Federal Organic and GMO labeling rules proposed by USDA
The United States Department of Agriculture released its proposed rules for declaring “bio-engineered food ingredient” content on most foods that are not organically certified. The required disclosure will a federally mandated message rather than a warning, as is the case of with high risk products.
Industry and consumers only have until July 3, 2018 to make comments to the proposed rules–with no hope of an extension. USDA has set compliance dates to coincide with the FDA’s new nutrition facts and supplement facts label updates: January 1, 2020 (or 2021 for small manufacturers).
Comments are requested by the USDA regarding which disclosures are most suitable and if “TWO pre-approved lists of agricultural crops” make the most practical sense for designation of “b-e” foods and “b-e” food ingredients. The lists would be updated periodically and USDA is seeking comments on this practicality, too.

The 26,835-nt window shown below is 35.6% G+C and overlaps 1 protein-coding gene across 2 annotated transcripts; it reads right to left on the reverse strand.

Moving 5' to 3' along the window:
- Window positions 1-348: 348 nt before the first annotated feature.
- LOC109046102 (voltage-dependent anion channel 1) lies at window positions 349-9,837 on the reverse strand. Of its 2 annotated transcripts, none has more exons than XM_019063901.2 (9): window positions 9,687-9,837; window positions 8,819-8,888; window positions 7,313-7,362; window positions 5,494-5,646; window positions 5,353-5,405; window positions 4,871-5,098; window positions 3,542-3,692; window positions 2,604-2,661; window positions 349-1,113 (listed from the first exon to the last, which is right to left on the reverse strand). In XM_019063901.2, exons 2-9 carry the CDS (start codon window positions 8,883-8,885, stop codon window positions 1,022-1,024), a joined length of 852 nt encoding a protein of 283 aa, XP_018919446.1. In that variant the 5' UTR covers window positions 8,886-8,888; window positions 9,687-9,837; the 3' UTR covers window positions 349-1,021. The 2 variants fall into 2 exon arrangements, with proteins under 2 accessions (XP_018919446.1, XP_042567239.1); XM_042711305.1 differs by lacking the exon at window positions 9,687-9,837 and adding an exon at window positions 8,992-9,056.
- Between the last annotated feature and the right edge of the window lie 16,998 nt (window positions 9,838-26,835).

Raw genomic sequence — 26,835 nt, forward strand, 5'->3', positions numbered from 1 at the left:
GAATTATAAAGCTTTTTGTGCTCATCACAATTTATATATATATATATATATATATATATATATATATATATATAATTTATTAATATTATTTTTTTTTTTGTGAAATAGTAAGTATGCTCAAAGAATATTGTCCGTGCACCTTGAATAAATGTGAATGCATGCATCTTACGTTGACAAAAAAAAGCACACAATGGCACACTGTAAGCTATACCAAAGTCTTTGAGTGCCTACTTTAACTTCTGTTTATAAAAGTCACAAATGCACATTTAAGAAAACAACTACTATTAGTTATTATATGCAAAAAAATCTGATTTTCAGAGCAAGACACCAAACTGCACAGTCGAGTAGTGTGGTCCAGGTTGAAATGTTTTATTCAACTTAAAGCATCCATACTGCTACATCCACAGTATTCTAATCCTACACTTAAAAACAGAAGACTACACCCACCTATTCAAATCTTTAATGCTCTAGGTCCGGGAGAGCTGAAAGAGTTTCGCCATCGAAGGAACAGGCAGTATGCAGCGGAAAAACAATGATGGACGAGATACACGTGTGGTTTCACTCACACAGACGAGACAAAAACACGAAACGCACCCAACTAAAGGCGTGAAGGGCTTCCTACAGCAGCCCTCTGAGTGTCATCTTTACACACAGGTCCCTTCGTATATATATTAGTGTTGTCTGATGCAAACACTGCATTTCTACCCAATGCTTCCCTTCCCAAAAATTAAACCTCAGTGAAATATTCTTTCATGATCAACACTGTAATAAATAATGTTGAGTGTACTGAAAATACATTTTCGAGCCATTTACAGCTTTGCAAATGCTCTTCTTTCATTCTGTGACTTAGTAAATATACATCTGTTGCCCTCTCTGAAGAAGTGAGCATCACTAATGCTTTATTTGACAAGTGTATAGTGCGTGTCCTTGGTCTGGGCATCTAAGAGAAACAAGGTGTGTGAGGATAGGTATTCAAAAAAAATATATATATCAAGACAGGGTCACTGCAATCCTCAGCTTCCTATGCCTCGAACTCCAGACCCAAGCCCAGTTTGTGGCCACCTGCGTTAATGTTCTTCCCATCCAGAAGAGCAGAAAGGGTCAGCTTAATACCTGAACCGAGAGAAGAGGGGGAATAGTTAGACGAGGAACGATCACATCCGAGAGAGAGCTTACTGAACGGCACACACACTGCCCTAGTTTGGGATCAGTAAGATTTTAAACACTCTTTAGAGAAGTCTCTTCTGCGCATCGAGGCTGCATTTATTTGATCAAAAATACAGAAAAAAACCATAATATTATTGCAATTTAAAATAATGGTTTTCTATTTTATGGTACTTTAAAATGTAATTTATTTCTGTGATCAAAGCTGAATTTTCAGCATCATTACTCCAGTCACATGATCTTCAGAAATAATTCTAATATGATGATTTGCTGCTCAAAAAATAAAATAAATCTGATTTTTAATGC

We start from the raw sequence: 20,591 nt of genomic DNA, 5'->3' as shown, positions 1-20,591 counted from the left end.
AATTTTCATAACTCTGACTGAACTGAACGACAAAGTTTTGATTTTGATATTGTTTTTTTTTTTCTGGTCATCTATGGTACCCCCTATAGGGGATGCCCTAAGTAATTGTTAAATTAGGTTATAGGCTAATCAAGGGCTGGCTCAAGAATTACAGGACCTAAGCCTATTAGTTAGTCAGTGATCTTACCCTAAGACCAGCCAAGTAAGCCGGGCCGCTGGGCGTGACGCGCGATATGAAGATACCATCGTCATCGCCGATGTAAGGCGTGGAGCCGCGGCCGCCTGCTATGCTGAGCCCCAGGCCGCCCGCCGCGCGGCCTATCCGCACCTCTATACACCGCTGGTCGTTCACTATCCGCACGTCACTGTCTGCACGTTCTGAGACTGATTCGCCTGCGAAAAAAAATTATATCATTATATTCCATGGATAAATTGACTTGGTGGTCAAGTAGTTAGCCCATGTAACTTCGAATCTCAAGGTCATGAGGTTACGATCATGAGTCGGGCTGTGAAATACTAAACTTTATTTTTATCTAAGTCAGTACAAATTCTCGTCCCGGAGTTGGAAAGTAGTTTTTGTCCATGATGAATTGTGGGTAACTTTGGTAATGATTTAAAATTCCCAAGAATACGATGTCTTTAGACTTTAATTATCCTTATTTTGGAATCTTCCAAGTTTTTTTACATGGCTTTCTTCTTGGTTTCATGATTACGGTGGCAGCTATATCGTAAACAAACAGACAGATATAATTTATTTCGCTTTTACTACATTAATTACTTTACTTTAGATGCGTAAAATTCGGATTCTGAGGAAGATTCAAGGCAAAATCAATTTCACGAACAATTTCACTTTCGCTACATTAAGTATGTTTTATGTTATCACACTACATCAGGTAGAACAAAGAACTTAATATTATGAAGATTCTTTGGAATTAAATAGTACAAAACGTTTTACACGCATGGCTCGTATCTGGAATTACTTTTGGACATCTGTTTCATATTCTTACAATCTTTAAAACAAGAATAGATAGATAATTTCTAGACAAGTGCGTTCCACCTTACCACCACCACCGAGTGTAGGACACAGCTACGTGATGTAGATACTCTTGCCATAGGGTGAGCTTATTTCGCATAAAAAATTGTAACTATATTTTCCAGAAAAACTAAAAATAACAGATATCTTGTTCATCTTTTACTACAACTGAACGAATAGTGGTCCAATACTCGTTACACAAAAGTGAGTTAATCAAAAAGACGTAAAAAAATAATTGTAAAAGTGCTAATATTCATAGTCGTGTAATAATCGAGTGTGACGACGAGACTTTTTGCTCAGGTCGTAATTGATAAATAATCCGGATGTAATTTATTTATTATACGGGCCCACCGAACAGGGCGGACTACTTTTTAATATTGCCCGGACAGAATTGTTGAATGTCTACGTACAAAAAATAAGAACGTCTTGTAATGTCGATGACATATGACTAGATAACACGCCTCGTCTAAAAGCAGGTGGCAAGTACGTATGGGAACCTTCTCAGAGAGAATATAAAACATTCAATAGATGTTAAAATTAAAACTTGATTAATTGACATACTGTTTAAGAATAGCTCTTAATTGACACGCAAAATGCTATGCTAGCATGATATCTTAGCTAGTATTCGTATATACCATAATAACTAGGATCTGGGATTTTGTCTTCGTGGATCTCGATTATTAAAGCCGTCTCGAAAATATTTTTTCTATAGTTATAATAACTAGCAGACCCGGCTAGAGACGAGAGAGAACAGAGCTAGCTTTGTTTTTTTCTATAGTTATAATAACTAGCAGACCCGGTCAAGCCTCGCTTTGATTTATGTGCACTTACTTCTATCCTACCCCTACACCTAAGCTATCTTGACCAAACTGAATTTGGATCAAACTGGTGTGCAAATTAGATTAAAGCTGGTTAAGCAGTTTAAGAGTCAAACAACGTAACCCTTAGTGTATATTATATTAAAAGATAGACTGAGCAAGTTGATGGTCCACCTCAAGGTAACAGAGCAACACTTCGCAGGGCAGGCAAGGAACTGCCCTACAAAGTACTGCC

Comments may be submitted online through the Federal eRulemaking portal www.regulations.gov beginning Friday May 4. Comments may also be filed with the Docket Clerk, 1400 Independence Ave., SW, Room 4543-South, Washington, DC 20250; Fax: (202) 690-0338.
The deadline for comments is July 3, 2018.
The USDA is proposing disclosures on packages –similar to the National Organic Program regulations–in the form of:
- phone numbers that may receive text messages,
- electronic codes, or
- a designated phrase
The disclosure will not use the popular terms “Genetically Modified Organism” or “GMO”. Rather the USDA believes “bio-engineered” is a more realistic term to comply to the law signed in 2016. This was the federal law enacted to avert a state-by-state patchwork of GMO-labeling laws.
The National Bioengineered Food Disclosure Standard Law was enacted by Congress on July 29, 2016. The proposed rule previewed in the May 3, Federal Register.